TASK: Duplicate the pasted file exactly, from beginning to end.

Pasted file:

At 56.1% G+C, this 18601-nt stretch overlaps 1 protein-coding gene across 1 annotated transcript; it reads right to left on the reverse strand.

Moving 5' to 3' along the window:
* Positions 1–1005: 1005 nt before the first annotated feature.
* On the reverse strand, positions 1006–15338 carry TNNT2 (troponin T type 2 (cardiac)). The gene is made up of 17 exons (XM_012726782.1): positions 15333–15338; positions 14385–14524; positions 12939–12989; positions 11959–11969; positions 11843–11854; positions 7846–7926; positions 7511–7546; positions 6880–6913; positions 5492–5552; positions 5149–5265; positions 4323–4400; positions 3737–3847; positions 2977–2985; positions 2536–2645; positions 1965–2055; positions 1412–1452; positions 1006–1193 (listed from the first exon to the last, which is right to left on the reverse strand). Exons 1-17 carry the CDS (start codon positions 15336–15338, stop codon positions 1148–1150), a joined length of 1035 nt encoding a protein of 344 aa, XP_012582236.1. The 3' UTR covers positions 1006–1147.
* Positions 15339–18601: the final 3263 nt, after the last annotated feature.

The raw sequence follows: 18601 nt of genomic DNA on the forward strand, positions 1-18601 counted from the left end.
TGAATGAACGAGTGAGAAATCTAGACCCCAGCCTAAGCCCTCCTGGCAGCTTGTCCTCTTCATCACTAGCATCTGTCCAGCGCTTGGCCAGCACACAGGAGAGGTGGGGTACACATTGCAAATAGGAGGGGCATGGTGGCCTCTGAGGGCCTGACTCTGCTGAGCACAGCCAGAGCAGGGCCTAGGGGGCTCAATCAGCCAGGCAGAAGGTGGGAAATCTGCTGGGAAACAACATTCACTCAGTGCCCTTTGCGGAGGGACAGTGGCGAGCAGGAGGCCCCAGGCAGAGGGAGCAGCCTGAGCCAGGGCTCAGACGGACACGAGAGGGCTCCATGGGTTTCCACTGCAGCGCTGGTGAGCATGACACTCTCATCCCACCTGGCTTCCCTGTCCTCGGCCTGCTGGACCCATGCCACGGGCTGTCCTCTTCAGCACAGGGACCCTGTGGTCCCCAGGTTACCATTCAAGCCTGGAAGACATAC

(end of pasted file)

At 56.1% G+C, this 18601-nt stretch overlaps 1 protein-coding gene across 1 annotated transcript; it reads right to left on the reverse strand.

Moving 5' to 3' along the window:
* Positions 1–1005: 1005 nt before the first annotated feature.
* On the reverse strand, positions 1006–15338 carry TNNT2 (troponin T type 2 (cardiac)). The gene is made up of 17 exons (XM_012726782.1): positions 15333–15338; positions 14385–14524; positions 12939–12989; positions 11959–11969; positions 11843–11854; positions 7846–7926; positions 7511–7546; positions 6880–6913; positions 5492–5552; positions 5149–5265; positions 4323–4400; positions 3737–3847; positions 2977–2985; positions 2536–2645; positions 1965–2055; positions 1412–1452; positions 1006–1193 (listed from the first exon to the last, which is right to left on the reverse strand). Exons 1-17 carry the CDS (start codon positions 15336–15338, stop codon positions 1148–1150), a joined length of 1035 nt encoding a protein of 344 aa, XP_012582236.1. The 3' UTR covers positions 1006–1147.
* Positions 15339–18601: the final 3263 nt, after the last annotated feature.

The raw sequence follows: 18601 nt of genomic DNA on the forward strand, positions 1-18601 counted from the left end.
TGAATGAACGAGTGAGAAATCTAGACCCCAGCCTAAGCCCTCCTGGCAGCTTGTCCTCTTCATCACTAGCATCTGTCCAGCGCTTGGCCAGCACACAGGAGAGGTGGGGTACACATTGCAAATAGGAGGGGCATGGTGGCCTCTGAGGGCCTGACTCTGCTGAGCACAGCCAGAGCAGGGCCTAGGGGGCTCAATCAGCCAGGCAGAAGGTGGGAAATCTGCTGGGAAACAACATTCACTCAGTGCCCTTTGCGGAGGGACAGTGGCGAGCAGGAGGCCCCAGGCAGAGGGAGCAGCCTGAGCCAGGGCTCAGACGGACACGAGAGGGCTCCATGGGTTTCCACTGCAGCGCTGGTGAGCATGACACTCTCATCCCACCTGGCTTCCCTGTCCTCGGCCTGCTGGACCCATGCCACGGGCTGTCCTCTTCAGCACAGGGACCCTGTGGTCCCCAGGTTACCATTCAAGCCTGGAAGACATAC